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Health Related Superstitions and Our Responsibilities


You never know what worse luck your bad luck has saved you from”

Superstitions refer to any practices or beliefs in and reverence for the supernatural, which are contradicted by modern science. India has numerous beliefs and practices, some of which are ethically wrong, like sati and witch-hunting. Others are harmless superstitions, which include the hanging of lemons and chillies, throwing coins in water bodies, knocking the wood etc.

Not just India, there are various superstitions across the world. In fact, witch hunting began in the 1400s, somewhere in Europe and Colonial America.

Over the time, people have believed and followed various superstitions, some of which are related to health. Some of these superstitions act in a positive way and can be followed harmlessly, but again there are a few superstitions which are ethically wrong or might not be medicinal at all.

In this study of Health-Related Superstitions and our Responsibilities, I would be mostly focusing on India, as India is a diverse and highly religious country, which makes superstitions more common. However, I would also be adding a few superstitions from other parts of the world, which seem relevant enough to be included.


Knocking on the wood, or “touchwood”, in fact, pacifies people in tense situations, or makes them feel protected. This has a really positive impact on one’s mental health and can even help them psychologically. However, if a person fails to perform the ritual/ superstition in a particular tense situation, it might lead them into an even more anxious situation.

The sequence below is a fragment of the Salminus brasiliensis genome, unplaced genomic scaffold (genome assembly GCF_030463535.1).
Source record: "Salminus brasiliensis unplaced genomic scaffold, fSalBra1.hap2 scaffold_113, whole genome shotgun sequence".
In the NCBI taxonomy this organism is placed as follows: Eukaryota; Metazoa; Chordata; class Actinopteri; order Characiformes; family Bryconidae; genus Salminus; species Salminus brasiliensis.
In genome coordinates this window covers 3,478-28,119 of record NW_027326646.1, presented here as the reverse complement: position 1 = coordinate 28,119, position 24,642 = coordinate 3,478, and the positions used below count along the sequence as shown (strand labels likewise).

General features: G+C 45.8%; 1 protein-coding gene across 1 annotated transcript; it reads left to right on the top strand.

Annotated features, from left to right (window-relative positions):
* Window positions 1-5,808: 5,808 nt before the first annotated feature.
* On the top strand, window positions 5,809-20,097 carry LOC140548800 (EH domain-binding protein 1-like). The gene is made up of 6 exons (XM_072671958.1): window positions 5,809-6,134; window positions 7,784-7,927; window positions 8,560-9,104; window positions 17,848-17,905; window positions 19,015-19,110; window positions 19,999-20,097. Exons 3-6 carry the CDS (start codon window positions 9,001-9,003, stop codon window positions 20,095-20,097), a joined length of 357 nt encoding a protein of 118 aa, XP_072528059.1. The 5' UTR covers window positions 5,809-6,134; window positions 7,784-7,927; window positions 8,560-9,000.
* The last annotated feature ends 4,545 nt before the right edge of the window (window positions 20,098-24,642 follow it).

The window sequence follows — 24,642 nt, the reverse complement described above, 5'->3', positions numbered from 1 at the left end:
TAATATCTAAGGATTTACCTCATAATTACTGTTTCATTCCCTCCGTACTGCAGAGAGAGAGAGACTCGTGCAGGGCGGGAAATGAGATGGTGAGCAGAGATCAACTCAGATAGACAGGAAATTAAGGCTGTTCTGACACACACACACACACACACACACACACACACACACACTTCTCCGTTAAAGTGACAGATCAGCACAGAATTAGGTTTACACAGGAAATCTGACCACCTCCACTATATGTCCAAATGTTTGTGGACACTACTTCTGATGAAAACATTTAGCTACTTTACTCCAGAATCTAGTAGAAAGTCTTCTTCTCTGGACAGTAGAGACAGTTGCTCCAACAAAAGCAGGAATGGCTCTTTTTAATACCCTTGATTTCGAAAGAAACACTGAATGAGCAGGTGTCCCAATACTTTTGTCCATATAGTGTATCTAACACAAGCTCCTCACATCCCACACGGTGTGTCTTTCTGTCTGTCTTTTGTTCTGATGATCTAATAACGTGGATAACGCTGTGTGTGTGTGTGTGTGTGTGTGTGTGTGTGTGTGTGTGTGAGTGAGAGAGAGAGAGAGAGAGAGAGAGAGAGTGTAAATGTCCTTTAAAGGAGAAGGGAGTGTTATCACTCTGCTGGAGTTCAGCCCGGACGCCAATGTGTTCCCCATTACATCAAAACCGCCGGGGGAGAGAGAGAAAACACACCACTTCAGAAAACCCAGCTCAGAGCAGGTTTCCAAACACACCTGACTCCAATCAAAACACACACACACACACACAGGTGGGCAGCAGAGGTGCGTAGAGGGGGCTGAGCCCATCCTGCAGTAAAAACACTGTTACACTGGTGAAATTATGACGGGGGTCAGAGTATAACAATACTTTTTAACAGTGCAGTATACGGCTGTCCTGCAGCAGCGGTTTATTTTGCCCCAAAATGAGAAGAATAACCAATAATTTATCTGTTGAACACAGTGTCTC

The hanging of lemons and chillies is thought as a way to avoid bad luck/ the evil eye. However, when a cotton thread is pierced through the lemon and chillies, which are sources of Vitamin C, the nutrients are absorbed by the cotton and vaporized into the air. Inhaling this has its own health benefits. They also keep the insects away because of their insecticidal properties.

One more interesting superstition is throwing coins in water bodies. In earlier times, coins were made of copper and as copper is good for our body, throwing coins in water bodies was seen as a health benefit. Though it had medicinal values back in primitive days, in the present, it is followed as a mere ritual for those who want to keep the bad omen away.

Another ritual is taking a bath after attending the last rites. The body of the deceased carries various germs and bacteria, thus taking a bath was seen as a good way to keep the attendee’s body healthy and safe. This, in today’s time, might be viewed by some as a gesture of respect or a mere ritual.

The reason why the above superstitions were made was to enforce it on people in an easier way. If they knew that not doing the following ritual, for example, not putting lemons and chillies, would result in something bad, which is in this case is being harmed by the evil eye, people would definitely follow it.